PNWU’s Dr. Kimberly Taylor Presents at Columbia University Seminar on Pollution and Water Resources
The University Seminars were begun at Columbia University in 1945 by Frank Tannenbaum, a Columbia Professor. This academic year marks the 74th year for the University Seminars which have maintained the mission since their founding to “transcend and enrich the departmental disciplines on which great universities thrive. Each seminar brings scholars and practitioners together to work on a particular problem or body of thought. Seminars include members from multiple academic departments, and non-Columbia members who link Columbia with the intellectual resources of the surrounding communities. Seminars admit their own members, non-Columbia associates, and guests by invitation. Participation is voluntary and unpaid.”
There are 90 Seminar topic areas with around 3,000 members worldwide. I was appointed an Associate Faculty member of the University Seminars on Pollution and Water Resources in 1997 by Chair of that Seminar Division, Dr. George Halasi-Kun.
Dr. Halasi-Kun was my mentor during my Ph.D. graduate studies in Hungary in the 1990’s. He was the founder of the Pollution and Water Resources Seminar Division in 1967 – a division whose founding was urged by the 36th President of the United States, Lyndon B. Johnson – and remained Chair until his passing in 2011. I was invited in the spring of 2017 to specifically present this upcoming Seminar by the current Chair, Dr. Richard LoPinto.
The overall focus of the presentation is a review of one of the research projects conducted during the summer of 2017 in the Division of Microbiology lab entitled “U.S. Trends in Water-Related Infectious Disease Rates Correlated to Climate Change Process,” in which a group of four second – year PNWU students (Mandy Kaur, Lana Dashkevych, Wiley Harkens, and Shahrzad Dow) conducted narrative review research on qualitative and quantitative elements of infectious disease (on the individual microbial level) whose rates could be affected by climate change process in the United States.
The goal of the presentation is to increase awareness of water-related infectious disease in the United States as alterations in atmospheric chemistry continue. Awareness leads to preventive measures taken by members of society, as well as timely and accurate diagnosis of diseases that do not present as regularly in certain geographic areas of the United States. The effects on human health (from an infection standpoint) that are predicted via mathematical modeling of climate could be mitigated to some degree in every instance if altered human behavior occurs; a fact that climate model experts agree are not and cannot be included in the artificial model upon which our predictions are based.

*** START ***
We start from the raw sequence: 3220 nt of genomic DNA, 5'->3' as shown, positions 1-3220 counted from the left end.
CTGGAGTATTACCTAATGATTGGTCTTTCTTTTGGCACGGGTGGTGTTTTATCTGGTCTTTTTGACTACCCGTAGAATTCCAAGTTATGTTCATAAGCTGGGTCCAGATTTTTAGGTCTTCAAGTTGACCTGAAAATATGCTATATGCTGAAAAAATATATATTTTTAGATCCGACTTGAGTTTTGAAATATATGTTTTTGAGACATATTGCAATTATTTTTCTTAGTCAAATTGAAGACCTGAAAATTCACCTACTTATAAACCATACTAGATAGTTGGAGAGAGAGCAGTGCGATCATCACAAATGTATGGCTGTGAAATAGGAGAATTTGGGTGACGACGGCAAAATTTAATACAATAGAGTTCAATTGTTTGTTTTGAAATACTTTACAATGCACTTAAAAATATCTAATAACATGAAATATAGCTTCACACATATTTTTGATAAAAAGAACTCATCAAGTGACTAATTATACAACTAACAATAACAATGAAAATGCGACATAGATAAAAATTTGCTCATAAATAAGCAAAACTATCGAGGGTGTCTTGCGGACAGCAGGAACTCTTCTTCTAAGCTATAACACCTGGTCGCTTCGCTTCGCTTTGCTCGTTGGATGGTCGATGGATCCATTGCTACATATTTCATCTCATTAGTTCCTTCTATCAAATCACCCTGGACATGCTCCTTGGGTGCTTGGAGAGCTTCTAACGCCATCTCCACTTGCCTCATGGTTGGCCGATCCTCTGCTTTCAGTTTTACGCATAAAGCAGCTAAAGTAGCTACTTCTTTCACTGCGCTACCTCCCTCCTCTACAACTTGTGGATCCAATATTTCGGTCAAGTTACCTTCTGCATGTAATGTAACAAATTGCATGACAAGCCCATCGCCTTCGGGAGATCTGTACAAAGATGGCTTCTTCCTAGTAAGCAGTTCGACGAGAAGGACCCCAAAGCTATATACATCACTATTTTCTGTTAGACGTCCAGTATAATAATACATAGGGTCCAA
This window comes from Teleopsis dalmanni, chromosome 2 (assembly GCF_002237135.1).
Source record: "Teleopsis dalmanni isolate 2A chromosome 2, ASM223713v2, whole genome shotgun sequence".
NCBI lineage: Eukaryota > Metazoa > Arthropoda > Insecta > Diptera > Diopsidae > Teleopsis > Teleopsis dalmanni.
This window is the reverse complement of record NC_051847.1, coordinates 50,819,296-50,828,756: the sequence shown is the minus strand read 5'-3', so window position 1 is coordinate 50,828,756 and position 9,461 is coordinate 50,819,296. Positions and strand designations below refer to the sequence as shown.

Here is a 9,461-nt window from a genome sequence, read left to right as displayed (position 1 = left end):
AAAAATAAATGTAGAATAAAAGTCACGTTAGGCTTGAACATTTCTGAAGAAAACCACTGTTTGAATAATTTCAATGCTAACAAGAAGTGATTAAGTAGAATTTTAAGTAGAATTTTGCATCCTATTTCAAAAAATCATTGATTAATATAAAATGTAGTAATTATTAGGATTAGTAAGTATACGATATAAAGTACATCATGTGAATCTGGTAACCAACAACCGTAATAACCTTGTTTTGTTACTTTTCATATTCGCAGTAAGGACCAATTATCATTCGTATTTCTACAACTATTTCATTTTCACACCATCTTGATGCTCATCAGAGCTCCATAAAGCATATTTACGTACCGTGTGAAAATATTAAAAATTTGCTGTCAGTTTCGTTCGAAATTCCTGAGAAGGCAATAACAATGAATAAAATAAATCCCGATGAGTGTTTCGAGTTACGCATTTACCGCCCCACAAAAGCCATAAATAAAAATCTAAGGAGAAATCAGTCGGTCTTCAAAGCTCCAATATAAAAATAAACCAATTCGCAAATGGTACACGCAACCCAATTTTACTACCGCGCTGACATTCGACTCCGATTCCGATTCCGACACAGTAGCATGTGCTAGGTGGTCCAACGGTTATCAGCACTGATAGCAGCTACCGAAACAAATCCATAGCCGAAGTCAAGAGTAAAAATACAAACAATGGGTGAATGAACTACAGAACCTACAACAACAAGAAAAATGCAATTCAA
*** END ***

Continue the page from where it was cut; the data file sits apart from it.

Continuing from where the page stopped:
I believe it is important to present this information for the sake of topic awareness, shared communication and ideas from across many disciplines on how to best address the topic (from a systemic perspective), and to enhance the work the students are pursuing as important scholarly experience….experience that is important in the short – term, as well as their long – term development as physicians.
I am excited and honored to be asked to present at the University Seminars for both current and historical reasons. I enjoy Columbia University and my University Seminar colleagues when I have the opportunity to interact with them.
I am also very happy I am able to communicate PNWU’s founding and our mission to a group of East Coast colleagues who might not otherwise have the opportunity to become familiar with PNWU. I am proud to communicate PNWU’s mission nationally, proud of our nation’s only “grassroots” medical school, and proud of the American spirit embodied by its founding. From a historical perspective, I dedicated this presentation to the memory of Dr. George Halasi-Kun. He was a friend, mentor, inspiration, and role model, not only to me, but to so many others whose lives he touched. He brought speakers from around the world to Columbia. More than three dozen volumes of the “Proceedings of the Columbia University Seminar on Pollution and Water Resources” were published while he was Chair. He passed in 2011 just one week short of his 95th birthday.
The University Seminars are designed to allow for interdisciplinary, societal cross – section open discussion on a presented topic. There is not a unified “database” or compilation until this point of the individual water-related (either water – borne or vectored by a blood-sucking arthropod whose life cycle is dependent on water) microbes that could have increased or decreased prevalence in the United States as climate change ensues. Since this is an interdisciplinary problem and requires a coordinated, systemic approach as it is addressed, it is valuable to have as many individuals in varying professions partaking in shared dialogue.
I am truly looking forward to the discussion and input from those in attendance – input I will be able to bring back to the student researchers here at PNWU as we continue our work on this topic.
- Kimberly J. Taylor, Ph.D.
September 26, 2017